Split Your Sea

By Yosef Y. Jacobson

“To match couples together is as difficult as the splitting of the sea,” states the Talmud.1

What is the meaning behind these words? True, the process of finding and maintaining a life partner may be challenging and difficult, nothing short of a miracle. But why, of all miracles described in the Bible, does the Talmud choose specifically the miracle of the splitting of the sea to capture the process of marriage?

A Map of the Subconscious

What is the difference between the land and the sea? Both are vibrant and action-filled enviroments populated by a myriad of creatures and a great variety of minerals and vegetation. Yet the universe of dry land is exposed and out in the open for all to see and appreciate, while the world of the sea is hidden beneath a blanket of water.

In Jewish mysticism (Kabbalah and Chassidic spirituality), these two physical planes reflect the conscious and unconscious dimensions of the human psyche.2 Both parts of the self are extremely vibrant and dynamic. The difference between them is that while our conscious self is displayed and exhibited for ourselves and others to feel and experience, our subconscious self remains hidden, not only from other people but even from ourselves. Most of us know very little of what is going on in the sub-cellars of our psyche.

If you were given a glimpse into your own “sea” and discovered the universe of personality hidden beneath your conscious brain, what do you think you would find? Shame, fear, guilt, pain, insecurity, an urge to destroy, to survive, to dominate, a cry for love? Would you discover Freud’s Libido, Jung’s collective unconscious, Adler’s search for power and control, Frankl’s quest for meaning?

Where Freud diagnosed the libido as a craving for a parent, and Jung saw it as a longing etched in our collective unconscious, the Kabbalah understood it as a quest for union with G‑dIn Kabbalah, at the core of the human condition is a yearning for oneness. Rabbi Schneur Zalman of Liadi (1745-1812), founder of the Chabad school of Kabbalah and one of the greatest soul-experts in the history of Judaism, has written more on the subject than any other Jewish sage. In 1796, a hundred years before Freud, he published a book, the Tanya, in which he presented his “map of the subconscious,” based on the Talmudic and Kabbalistic tradition. Rabbi Schnuer Zalman offers a facinating parable for the inner life of the soul: quoting the biblical verse, “The soul of man is a divine flame” (Proverbs 20:27), he explains that just as the flame is always swaying, dancing, licking the air, seeking to tear free of the wick and rise heavenward, so too the soul in man is always aspiring to leave its shell and experience oneness with the divine.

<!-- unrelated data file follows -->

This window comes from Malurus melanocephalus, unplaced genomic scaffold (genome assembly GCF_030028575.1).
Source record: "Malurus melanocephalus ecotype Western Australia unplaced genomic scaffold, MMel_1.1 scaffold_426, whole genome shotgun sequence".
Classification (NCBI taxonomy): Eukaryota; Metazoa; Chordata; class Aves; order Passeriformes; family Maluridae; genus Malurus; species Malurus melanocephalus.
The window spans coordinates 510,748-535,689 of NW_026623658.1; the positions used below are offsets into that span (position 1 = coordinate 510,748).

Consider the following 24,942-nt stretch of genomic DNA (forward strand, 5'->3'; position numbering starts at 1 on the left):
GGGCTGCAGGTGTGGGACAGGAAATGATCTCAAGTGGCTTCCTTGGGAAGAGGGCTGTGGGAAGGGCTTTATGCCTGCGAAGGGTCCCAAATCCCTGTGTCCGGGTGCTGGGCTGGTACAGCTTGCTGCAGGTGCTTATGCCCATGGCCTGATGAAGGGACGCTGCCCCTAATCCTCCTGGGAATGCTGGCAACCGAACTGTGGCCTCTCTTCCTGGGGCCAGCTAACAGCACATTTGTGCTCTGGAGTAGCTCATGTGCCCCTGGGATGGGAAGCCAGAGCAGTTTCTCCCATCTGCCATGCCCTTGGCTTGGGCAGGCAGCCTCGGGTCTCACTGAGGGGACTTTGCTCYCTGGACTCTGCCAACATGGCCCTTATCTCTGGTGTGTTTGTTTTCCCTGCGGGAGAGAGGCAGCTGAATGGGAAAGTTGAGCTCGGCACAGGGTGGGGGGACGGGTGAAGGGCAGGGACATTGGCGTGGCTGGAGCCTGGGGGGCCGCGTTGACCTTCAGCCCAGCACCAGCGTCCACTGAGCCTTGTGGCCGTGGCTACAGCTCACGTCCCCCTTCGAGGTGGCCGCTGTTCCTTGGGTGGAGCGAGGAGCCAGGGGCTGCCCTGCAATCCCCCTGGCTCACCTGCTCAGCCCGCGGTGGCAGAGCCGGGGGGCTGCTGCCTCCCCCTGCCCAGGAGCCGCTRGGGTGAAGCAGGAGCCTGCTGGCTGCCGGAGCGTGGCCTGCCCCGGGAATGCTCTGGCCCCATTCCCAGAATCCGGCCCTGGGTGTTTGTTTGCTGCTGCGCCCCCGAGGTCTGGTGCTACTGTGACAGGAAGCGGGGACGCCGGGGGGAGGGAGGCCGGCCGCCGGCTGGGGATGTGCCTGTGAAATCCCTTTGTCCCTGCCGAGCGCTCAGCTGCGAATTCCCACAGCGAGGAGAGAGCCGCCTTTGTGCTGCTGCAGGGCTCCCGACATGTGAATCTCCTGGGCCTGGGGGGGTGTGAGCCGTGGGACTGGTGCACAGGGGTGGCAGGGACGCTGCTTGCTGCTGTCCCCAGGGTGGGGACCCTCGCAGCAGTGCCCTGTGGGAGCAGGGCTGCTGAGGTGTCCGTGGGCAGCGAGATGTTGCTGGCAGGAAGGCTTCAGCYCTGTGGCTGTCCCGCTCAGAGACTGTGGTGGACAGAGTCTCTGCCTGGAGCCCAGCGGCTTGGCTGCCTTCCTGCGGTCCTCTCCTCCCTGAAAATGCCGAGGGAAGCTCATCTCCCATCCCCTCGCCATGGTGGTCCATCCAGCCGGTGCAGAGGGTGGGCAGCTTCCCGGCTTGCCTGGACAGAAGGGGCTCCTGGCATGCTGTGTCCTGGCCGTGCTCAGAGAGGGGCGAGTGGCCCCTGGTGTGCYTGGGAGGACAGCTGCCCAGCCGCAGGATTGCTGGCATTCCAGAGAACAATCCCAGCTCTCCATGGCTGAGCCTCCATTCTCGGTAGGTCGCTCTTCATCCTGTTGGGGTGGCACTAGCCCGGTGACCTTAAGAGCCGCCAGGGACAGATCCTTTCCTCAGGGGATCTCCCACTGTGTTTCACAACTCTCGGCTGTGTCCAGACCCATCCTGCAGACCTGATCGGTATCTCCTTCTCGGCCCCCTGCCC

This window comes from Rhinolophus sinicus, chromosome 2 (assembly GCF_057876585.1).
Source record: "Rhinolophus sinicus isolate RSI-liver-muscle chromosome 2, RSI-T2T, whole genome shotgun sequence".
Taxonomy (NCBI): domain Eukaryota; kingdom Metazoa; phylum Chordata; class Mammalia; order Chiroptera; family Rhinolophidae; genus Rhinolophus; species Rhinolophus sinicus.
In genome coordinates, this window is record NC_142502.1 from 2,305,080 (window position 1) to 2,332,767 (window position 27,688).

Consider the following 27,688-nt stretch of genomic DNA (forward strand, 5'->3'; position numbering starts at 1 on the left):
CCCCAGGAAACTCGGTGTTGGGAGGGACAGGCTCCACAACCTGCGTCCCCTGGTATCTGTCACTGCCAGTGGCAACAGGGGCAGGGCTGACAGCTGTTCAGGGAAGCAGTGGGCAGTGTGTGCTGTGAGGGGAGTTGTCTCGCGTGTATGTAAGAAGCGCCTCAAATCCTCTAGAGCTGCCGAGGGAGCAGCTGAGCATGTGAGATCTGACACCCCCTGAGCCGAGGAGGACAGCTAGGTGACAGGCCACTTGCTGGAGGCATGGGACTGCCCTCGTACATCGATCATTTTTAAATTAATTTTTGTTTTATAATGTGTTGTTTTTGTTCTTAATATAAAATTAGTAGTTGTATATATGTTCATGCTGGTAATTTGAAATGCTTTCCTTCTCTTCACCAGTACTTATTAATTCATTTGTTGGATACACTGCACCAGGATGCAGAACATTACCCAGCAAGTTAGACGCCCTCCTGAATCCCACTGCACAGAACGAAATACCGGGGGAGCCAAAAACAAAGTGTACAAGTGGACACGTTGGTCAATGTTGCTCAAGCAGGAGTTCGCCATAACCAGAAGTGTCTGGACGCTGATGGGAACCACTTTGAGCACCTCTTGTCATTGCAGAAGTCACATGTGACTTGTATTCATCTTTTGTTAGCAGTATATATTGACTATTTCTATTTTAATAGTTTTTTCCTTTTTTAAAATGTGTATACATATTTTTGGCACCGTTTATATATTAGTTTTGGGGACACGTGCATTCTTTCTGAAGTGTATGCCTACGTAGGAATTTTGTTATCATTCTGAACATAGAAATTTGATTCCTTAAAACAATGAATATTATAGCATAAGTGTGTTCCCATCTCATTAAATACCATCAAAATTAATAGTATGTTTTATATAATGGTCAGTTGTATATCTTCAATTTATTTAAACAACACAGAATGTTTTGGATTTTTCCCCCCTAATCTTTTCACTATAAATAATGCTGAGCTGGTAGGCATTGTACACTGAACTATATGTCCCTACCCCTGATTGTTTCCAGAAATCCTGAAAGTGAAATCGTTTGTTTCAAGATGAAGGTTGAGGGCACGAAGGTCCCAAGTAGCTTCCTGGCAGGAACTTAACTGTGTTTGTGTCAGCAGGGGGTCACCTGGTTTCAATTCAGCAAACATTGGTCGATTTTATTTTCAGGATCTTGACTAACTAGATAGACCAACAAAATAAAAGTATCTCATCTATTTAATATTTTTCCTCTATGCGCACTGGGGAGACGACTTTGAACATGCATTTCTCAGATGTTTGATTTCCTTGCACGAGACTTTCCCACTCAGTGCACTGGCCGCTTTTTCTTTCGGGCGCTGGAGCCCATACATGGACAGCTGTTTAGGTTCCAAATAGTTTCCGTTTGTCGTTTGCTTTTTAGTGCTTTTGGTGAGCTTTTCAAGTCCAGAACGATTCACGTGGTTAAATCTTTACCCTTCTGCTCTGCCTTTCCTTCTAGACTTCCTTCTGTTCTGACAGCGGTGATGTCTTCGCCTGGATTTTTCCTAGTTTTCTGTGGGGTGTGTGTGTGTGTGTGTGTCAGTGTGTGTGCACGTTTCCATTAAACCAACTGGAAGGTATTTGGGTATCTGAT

The Secret of Intimacy

This quest for a relationship with the divine is manifested in our search for relationships with our twin flame here below. Where Freud diagnosed the libido as a craving for union with a parent, and Jung saw it as a longing for the opposite gender etched in our collective unconscious, the Kabbalah understood it as a quest for union with G‑d. Our desire for intimacy is one of the profoundest expressions of our existential craving for Truth, for Oneness, for G‑d.

As the Book of Genesis states, “G‑d created Man in His image, in the image of G‑d He created him; male and female He created them.” Clearly, it was in the union and oneness of the genders that the first Adam, the first human being, reflected the image of G‑d.

This view of relationships and intimacy is expressed in the very Hebrew names for man and woman given by Adam in Genesis. The Hebrew words for man and woman — Ish and Ishah — both contain the Hebrew word for fire, Eish. They also each contain one more letter—a yud and a hei respectively—which when combined makes up G‑d’s name. The significance of this is profound. Man without woman, and woman without man, lack the fullness of G‑d’s name. When they unite, the two-half images of the divine within them also unite. The fire and passion drawing them to each other is their yearning to recreate the full name of G‑d between them.

At a Jewish wedding ceremony, this blessing is recited: Blessed are You, G‑d, King of the Universe, Who created the human being in His image… Why is this blessing said at a wedding ceremony? Wouldn’t it be more appropriate to say such a blessing when a child is born? The answer is that it is through the uniting of man and woman that the image of G‑d is most closely reflected.